Wednesday, March 01, 2006


As we all know, the latest CBS news poll shows Bush's latest approval rating at 34%; the Cook Report poll (which has tended to skew a little more pro-Bush than other polls) has him at 40%.

If Bush has indeed fallen below 35%, that puts him in pretty dismal company.

George H. W. Bush occasionally fell into this level during the later stages of '92 campaign (lowest point: 29% in the Gallup Poll in July 31-August 2, 1992).

Reagan's lowest rating was 35% in January 1983.

Beset by inflation and Middle East turmoil, Jimmy Carter fell to 32% in May 1979. He didn't break 35% until the Iran hostage crisis, when he experienced a public opinion rally from November 1979 into the spring of 1980. By June, he was back to 32%; his rating didn't change significantly afterwards.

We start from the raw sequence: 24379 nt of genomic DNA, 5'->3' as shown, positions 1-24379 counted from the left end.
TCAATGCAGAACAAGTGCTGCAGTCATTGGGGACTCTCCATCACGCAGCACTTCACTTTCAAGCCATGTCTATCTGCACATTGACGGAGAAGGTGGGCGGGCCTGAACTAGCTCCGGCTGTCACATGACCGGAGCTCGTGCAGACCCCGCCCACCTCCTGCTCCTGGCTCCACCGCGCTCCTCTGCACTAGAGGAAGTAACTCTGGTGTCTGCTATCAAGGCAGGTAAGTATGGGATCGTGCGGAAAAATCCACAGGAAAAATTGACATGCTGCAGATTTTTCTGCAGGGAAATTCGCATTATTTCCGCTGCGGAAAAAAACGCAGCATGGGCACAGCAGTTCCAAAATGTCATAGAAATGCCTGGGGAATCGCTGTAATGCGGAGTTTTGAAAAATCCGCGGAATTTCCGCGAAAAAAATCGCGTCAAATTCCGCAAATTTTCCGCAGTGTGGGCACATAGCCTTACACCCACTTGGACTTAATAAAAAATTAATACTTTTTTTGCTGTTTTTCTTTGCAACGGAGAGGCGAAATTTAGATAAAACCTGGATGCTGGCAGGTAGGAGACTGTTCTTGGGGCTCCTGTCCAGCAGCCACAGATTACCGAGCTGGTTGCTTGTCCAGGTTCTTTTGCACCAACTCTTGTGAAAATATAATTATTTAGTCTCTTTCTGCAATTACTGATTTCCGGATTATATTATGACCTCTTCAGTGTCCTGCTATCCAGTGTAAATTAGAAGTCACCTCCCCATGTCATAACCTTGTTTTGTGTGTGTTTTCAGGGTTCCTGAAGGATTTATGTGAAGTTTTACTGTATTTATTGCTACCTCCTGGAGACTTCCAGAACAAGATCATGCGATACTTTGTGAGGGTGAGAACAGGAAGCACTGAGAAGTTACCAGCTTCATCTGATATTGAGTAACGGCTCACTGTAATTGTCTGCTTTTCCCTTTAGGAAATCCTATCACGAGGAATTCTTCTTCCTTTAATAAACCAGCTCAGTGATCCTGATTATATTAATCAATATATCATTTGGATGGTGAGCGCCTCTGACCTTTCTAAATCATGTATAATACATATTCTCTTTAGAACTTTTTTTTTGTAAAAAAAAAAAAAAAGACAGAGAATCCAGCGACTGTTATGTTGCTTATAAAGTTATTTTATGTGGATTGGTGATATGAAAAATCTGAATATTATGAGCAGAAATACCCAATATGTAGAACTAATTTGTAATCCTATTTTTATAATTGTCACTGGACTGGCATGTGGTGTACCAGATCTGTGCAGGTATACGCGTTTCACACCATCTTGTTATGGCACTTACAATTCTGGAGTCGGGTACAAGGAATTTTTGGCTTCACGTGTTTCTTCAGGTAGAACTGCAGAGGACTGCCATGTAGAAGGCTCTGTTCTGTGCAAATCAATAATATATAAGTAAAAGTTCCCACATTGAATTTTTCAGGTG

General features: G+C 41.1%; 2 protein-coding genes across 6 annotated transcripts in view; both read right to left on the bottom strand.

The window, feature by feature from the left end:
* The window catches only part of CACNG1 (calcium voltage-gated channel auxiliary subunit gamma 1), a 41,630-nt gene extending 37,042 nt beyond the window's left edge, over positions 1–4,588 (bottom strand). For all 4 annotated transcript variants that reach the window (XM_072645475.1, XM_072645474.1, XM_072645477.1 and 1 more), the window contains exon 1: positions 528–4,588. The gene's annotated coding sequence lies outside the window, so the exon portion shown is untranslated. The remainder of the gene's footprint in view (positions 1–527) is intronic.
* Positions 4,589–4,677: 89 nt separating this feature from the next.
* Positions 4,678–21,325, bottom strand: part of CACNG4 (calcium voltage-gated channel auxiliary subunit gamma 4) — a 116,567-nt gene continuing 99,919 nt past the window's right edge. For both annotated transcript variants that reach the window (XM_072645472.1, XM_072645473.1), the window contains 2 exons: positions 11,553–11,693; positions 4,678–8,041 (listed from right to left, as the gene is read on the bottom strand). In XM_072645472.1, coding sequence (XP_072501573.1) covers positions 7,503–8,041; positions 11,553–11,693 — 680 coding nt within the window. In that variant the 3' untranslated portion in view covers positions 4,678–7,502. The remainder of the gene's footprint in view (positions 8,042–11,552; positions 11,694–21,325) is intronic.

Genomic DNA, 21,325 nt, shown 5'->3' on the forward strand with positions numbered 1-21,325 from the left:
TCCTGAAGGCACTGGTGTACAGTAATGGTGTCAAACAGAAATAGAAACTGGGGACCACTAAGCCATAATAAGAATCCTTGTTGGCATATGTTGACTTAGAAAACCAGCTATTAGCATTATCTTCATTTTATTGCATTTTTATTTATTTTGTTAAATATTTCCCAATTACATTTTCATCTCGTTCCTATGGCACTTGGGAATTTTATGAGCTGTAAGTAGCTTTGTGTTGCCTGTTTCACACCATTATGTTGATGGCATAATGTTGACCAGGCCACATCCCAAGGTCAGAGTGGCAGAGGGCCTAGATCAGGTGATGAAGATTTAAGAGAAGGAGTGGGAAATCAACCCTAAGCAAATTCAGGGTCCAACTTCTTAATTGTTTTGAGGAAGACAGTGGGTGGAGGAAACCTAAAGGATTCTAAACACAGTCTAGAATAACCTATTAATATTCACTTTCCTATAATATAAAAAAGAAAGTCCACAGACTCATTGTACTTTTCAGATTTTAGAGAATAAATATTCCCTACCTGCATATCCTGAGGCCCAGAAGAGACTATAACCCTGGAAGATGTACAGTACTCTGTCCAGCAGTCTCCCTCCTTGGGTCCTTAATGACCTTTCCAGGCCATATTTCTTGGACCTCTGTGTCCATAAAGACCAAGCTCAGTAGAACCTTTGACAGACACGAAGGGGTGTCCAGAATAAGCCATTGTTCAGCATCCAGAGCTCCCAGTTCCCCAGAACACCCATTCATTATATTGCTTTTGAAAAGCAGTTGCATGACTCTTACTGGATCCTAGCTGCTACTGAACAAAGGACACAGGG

During his first term, Richard Nixon never fell below 48% (and usually was well above 50%). At the beginning of 1973, the end of American involvement in Vietnam shot his approval rating to 67%. But Watergate sent his popularity plummeting; by August, he was at 31%. He hovered in the thirties for most of the rest of 1973. By December, after the Yom Kippur War (and the ensuing oil embargo) and the Agnew resignation, he had fallen to 29%; he never broke 30 again.

LBJ fell to 35% in August '68, in a poll taken during the Republican convention. During late '67 and in '68, his approval rating mostly hovered in the high 30s and low 40s -- about where Bush is right now.

Truman fell below 35% around the 1946 "Had Enough?" midterms. His ratings during the Korean War were relentlessly awful. He hit 36% in January 1951; he would never again break 35%. In April 1951, after firing MacArthur, Truman fell to 24%.

Bill Clinton, Gerald Ford, John F. Kennedy and Dwight Eisenhower never fell below 35%.

In 2005-06, Bush has had ratings that mostly have resembled those of his father during most of 1992, LBJ in 1967-68, Carter in 1978, or Ford in 1975. If the CBS poll isn't a fluke (and maybe it is -- it was taken during a weekend, and one with a lot of bad news for the president), Bush has fallen into the cellar with the Watergate-era Nixon, the gas-line Carter, and the Korea / McCarthy Truman.

Data from the Roper Center.

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